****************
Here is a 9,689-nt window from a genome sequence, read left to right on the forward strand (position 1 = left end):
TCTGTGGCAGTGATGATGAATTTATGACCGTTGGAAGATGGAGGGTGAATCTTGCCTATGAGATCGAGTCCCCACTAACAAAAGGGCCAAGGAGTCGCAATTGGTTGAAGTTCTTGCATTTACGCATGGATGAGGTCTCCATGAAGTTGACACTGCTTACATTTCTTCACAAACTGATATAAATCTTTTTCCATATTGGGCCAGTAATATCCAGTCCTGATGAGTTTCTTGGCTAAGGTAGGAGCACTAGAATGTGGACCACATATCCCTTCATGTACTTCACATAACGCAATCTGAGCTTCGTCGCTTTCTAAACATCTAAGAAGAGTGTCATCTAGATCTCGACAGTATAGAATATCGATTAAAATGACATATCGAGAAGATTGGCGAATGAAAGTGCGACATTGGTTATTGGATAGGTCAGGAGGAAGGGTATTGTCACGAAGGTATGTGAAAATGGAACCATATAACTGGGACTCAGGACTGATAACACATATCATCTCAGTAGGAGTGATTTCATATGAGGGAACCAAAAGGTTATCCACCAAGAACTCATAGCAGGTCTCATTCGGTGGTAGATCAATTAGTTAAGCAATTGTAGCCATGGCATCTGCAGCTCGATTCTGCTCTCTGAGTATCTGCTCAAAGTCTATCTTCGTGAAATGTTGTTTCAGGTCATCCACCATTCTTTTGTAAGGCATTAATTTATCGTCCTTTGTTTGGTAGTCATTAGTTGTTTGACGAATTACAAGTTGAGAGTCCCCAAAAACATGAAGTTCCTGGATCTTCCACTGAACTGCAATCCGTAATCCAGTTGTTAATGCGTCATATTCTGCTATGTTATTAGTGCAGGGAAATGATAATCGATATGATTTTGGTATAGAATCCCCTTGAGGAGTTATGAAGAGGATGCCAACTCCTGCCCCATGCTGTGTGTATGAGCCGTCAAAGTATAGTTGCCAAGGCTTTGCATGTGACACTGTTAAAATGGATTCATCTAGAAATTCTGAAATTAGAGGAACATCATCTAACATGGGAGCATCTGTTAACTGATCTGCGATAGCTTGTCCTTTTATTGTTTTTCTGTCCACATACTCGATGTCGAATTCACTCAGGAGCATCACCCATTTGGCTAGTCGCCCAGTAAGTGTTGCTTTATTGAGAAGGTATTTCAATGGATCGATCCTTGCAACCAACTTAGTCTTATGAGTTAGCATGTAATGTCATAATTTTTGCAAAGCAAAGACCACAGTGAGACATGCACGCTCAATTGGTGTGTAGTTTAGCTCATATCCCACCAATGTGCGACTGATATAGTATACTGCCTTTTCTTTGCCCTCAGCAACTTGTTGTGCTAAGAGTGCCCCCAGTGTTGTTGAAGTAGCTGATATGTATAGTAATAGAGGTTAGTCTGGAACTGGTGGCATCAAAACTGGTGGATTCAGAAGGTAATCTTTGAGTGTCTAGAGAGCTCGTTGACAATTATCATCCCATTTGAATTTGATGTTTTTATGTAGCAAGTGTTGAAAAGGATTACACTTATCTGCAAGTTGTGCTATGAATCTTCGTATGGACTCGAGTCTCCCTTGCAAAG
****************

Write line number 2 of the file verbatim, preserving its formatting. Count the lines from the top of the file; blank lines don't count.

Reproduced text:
TCTGTGGCAGTGATGATGAATTTATGACCGTTGGAAGATGGAGGGTGAATCTTGCCTATGAGATCGAGTCCCCACTAACAAAAGGGCCAAGGAGTCGCAATTGGTTGAAGTTCTTGCATTTACGCATGGATGAGGTCTCCATGAAGTTGACACTGCTTACATTTCTTCACAAACTGATATAAATCTTTTTCCATATTGGGCCAGTAATATCCAGTCCTGATGAGTTTCTTGGCTAAGGTAGGAGCACTAGAATGTGGACCACATATCCCTTCATGTACTTCACATAACGCAATCTGAGCTTCGTCGCTTTCTAAACATCTAAGAAGAGTGTCATCTAGATCTCGACAGTATAGAATATCGATTAAAATGACATATCGAGAAGATTGGCGAATGAAAGTGCGACATTGGTTATTGGATAGGTCAGGAGGAAGGGTATTGTCACGAAGGTATGTGAAAATGGAACCATATAACTGGGACTCAGGACTGATAACACATATCATCTCAGTAGGAGTGATTTCATATGAGGGAACCAAAAGGTTATCCACCAAGAACTCATAGCAGGTCTCATTCGGTGGTAGATCAATTAGTTAAGCAATTGTAGCCATGGCATCTGCAGCTCGATTCTGCTCTCTGAGTATCTGCTCAAAGTCTATCTTCGTGAAATGTTGTTTCAGGTCATCCACCATTCTTTTGTAAGGCATTAATTTATCGTCCTTTGTTTGGTAGTCATTAGTTGTTTGACGAATTACAAGTTGAGAGTCCCCAAAAACATGAAGTTCCTGGATCTTCCACTGAACTGCAATCCGTAATCCAGTTGTTAATGCGTCATATTCTGCTATGTTATTAGTGCAGGGAAATGATAATCGATATGATTTTGGTATAGAATCCCCTTGAGGAGTTATGAAGAGGATGCCAACTCCTGCCCCATGCTGTGTGTATGAGCCGTCAAAGTATAGTTGCCAAGGCTTTGCATGTGACACTGTTAAAATGGATTCATCTAGAAATTCTGAAATTAGAGGAACATCATCTAACATGGGAGCATCTGTTAACTGATCTGCGATAGCTTGTCCTTTTATTGTTTTTCTGTCCACATACTCGATGTCGAATTCACTCAGGAGCATCACCCATTTGGCTAGTCGCCCAGTAAGTGTTGCTTTATTGAGAAGGTATTTCAATGGATCGATCCTTGCAACCAACTTAGTCTTATGAGTTAGCATGTAATGTCATAATTTTTGCAAAGCAAAGACCACAGTGAGACATGCACGCTCAATTGGTGTGTAGTTTAGCTCATATCCCACCAATGTGCGACTGATATAGTATACTGCCTTTTCTTTGCCCTCAGCAACTTGTTGTGCTAAGAGTGCCCCCAGTGTTGTTGAAGTAGCTGATATGTATAGTAATAGAGGTTAGTCTGGAACTGGTGGCATCAAAACTGGTGGATTCAGAAGGTAATCTTTGAGTGTCTAGAGAGCTCGTTGACAATTATCATCCCATTTGAATTTGATGTTTTTATGTAGCAAGTGTTGAAAAGGATTACACTTATCTGCAAGTTGTGCTATGAATCTTCGTATGGACTCGAGTCTCCCTTGCAAAG